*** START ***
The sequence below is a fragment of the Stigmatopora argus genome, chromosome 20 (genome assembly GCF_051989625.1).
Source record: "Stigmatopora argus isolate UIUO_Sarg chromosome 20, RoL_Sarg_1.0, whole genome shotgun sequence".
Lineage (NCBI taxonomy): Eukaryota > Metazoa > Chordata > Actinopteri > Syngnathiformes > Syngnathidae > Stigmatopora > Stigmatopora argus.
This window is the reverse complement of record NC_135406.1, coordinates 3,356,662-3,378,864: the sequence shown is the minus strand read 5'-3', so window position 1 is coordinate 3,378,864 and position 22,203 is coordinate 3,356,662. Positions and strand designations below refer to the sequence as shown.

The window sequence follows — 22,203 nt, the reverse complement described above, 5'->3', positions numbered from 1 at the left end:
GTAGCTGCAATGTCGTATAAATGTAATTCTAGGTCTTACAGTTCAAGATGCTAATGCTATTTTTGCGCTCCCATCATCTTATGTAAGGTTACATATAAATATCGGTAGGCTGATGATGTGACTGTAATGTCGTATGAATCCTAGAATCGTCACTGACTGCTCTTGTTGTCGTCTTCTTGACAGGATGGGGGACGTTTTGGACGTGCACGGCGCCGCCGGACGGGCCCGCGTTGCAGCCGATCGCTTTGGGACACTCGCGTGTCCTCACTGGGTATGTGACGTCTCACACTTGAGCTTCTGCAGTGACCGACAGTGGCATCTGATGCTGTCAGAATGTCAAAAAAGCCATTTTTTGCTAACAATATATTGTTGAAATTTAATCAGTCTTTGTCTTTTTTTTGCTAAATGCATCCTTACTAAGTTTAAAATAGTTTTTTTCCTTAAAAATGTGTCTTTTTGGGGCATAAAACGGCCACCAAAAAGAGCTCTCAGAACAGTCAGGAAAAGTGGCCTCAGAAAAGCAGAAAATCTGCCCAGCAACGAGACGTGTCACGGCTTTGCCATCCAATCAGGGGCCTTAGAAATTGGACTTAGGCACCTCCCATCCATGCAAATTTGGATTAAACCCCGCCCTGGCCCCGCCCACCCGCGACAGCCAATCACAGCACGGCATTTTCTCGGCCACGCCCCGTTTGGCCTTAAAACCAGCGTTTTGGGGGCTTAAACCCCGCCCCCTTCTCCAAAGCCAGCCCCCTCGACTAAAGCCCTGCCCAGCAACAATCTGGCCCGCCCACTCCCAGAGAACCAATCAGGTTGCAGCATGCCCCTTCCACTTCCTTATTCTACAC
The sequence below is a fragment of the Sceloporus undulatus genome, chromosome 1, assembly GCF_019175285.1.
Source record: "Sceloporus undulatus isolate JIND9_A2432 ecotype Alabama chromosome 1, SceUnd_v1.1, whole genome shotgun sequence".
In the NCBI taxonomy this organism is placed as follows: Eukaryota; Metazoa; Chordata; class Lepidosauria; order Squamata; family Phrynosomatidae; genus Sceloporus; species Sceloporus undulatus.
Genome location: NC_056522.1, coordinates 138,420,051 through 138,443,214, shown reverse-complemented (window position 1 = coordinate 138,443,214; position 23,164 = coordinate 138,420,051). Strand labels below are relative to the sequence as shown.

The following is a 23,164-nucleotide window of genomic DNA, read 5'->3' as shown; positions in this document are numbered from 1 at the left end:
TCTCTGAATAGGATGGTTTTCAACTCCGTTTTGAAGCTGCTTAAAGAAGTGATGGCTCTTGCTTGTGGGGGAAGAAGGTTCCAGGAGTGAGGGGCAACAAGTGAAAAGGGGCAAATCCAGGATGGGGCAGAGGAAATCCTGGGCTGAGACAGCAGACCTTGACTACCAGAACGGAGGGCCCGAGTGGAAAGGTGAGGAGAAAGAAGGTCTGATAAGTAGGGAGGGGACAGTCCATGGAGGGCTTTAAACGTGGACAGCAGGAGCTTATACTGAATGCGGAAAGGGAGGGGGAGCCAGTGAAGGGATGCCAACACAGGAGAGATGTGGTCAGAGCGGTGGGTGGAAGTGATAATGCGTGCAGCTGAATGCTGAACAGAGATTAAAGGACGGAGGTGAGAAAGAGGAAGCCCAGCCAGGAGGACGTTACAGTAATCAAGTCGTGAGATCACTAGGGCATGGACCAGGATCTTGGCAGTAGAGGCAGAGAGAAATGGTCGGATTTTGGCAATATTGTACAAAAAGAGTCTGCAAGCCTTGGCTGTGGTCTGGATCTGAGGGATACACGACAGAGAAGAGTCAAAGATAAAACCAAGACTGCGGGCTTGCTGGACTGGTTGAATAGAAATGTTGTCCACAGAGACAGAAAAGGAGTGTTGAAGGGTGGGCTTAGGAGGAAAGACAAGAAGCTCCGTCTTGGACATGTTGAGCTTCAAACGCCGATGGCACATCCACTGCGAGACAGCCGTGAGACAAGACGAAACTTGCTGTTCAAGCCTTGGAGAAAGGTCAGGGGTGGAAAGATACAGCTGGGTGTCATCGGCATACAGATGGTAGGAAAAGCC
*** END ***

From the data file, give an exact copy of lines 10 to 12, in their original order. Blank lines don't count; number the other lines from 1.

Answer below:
Genome location: NC_056522.1, coordinates 138,420,051 through 138,443,214, shown reverse-complemented (window position 1 = coordinate 138,443,214; position 23,164 = coordinate 138,420,051). Strand labels below are relative to the sequence as shown.

The following is a 23,164-nucleotide window of genomic DNA, read 5'->3' as shown; positions in this document are numbered from 1 at the left end:
TCTCTGAATAGGATGGTTTTCAACTCCGTTTTGAAGCTGCTTAAAGAAGTGATGGCTCTTGCTTGTGGGGGAAGAAGGTTCCAGGAGTGAGGGGCAACAAGTGAAAAGGGGCAAATCCAGGATGGGGCAGAGGAAATCCTGGGCTGAGACAGCAGACCTTGACTACCAGAACGGAGGGCCCGAGTGGAAAGGTGAGGAGAAAGAAGGTCTGATAAGTAGGGAGGGGACAGTCCATGGAGGGCTTTAAACGTGGACAGCAGGAGCTTATACTGAATGCGGAAAGGGAGGGGGAGCCAGTGAAGGGATGCCAACACAGGAGAGATGTGGTCAGAGCGGTGGGTGGAAGTGATAATGCGTGCAGCTGAATGCTGAACAGAGATTAAAGGACGGAGGTGAGAAAGAGGAAGCCCAGCCAGGAGGACGTTACAGTAATCAAGTCGTGAGATCACTAGGGCATGGACCAGGATCTTGGCAGTAGAGGCAGAGAGAAATGGTCGGATTTTGGCAATATTGTACAAAAAGAGTCTGCAAGCCTTGGCTGTGGTCTGGATCTGAGGGATACACGACAGAGAAGAGTCAAAGATAAAACCAAGACTGCGGGCTTGCTGGACTGGTTGAATAGAAATGTTGTCCACAGAGACAGAAAAGGAGTGTTGAAGGGTGGGCTTAGGAGGAAAGACAAGAAGCTCCGTCTTGGACATGTTGAGCTTCAAACGCCGATGGCACATCCACTGCGAGACAGCCGTGAGACAAGACGAAACTTGCTGTTCAAGCCTTGGAGAAAGGTCAGGGGTGGAAAGATACAGCTGGGTGTCATCGGCATACAGATGGTAGGAAAAGCC